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White Gold is BBC2’s new 1980s comedy about double glazing, and it was already being compared to The Inbetweeners long before the first episode aired. The show has exactly 50% of the components similar to the two of Inbetweeners movies, and White Gold is surely Damon Beesley’s difficult second album. He has teamed up with half of his Inbetweeners actors – Joe Thomas and James Buckley – for this show.
From the moment Ed Westwick’s Vincent Swan stepped out of his front door to see the word ‘wanker’ keyed into the side of his car, we knew we were in trouble.
With 50 per cent of the ingredients of The Inbetweeners, White Gold is still pretty funny, because even all these years later, The Inbetweeners still feels as sharp and neatly observed today as it was in 2008. White Gold itself is a curious beast and almost seems like a comedy of two halves. On one side, you have the more grown-up element with smarmy bull-shitter Vincent and his quest to dominate the sales world of Essex. He’ll lie through his teeth and do anything to get a deal and climb the social strata. On the other side, the Rudge Park blazers have been swapped out for grey nylon suits where James Buckley has just put on a moustache and Joe Thomas has gelled his hair down rather than up. This is the half where everything isn’t new and shiny. There’s constant immature, banter, lying and competitiveness between Fitzpatrick (Buckley) and Lavender (Thomas).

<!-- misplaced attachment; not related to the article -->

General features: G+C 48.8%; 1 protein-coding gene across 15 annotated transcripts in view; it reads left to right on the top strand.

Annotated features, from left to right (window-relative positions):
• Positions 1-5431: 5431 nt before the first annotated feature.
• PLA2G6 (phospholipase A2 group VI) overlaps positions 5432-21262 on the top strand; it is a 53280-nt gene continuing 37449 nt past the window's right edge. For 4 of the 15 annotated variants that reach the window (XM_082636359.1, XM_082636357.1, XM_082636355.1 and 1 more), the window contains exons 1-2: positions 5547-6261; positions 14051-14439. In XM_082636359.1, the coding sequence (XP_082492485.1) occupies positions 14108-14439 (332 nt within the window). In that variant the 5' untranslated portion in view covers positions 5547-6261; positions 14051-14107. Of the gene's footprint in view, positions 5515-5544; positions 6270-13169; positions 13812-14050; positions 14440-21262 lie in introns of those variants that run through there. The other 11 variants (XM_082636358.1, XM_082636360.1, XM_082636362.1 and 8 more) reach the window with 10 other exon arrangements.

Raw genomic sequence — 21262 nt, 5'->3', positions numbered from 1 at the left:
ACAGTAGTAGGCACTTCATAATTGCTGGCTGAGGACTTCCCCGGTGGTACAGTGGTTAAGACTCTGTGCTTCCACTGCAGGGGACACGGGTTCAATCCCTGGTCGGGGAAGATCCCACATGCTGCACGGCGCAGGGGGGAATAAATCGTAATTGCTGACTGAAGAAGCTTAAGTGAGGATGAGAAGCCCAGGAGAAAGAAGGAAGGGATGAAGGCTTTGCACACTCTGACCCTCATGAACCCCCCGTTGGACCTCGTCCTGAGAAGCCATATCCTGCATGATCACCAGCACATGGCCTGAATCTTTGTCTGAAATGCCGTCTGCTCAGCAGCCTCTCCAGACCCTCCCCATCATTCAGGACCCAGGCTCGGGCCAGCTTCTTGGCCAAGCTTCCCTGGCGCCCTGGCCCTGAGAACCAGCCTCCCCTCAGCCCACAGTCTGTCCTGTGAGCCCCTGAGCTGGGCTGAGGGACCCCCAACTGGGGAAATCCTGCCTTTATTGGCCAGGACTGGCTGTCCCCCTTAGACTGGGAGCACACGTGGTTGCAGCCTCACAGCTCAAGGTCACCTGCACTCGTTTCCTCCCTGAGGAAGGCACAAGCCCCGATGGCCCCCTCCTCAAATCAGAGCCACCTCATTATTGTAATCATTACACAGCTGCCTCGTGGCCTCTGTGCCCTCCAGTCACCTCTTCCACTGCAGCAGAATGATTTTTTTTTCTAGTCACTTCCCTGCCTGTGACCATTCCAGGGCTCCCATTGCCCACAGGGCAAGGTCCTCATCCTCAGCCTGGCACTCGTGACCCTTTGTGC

There are quite a lot of insult in the movie, and insults like that felt funny in the sixth form common room, but it just feels even sadder here. It all acts as a distraction and actually detracts from the comedy of White Gold. It’s understandable why Beesley would want the comfort of Buckley and Thomas, but if White Gold movie had had the same script with entirely different faces the comparisons wouldn’t be quite so stark.
In the second episode there’s a whole incident where Fitzpatrick has the bright idea to go dogging. The entire scene felt so familiar that it could very easily have been lifted from The Inbetweeners’s script slush pile. In fact, there are so many Inbetweeners moments, we wrote a round-up.
If you’ve never seen an episode of The Inbetweeners, you will probably find White Gold hilarious, fresh and innovative. However, if you snigger at signs for Caravan Clubs, describe shiny suits as “too jazzy” and can’t walk past a group of people waiting for public transport without muttering “bus wankers” to yourself, then White Gold movie series may well seem something of a pale imitation of its former and funnier whole.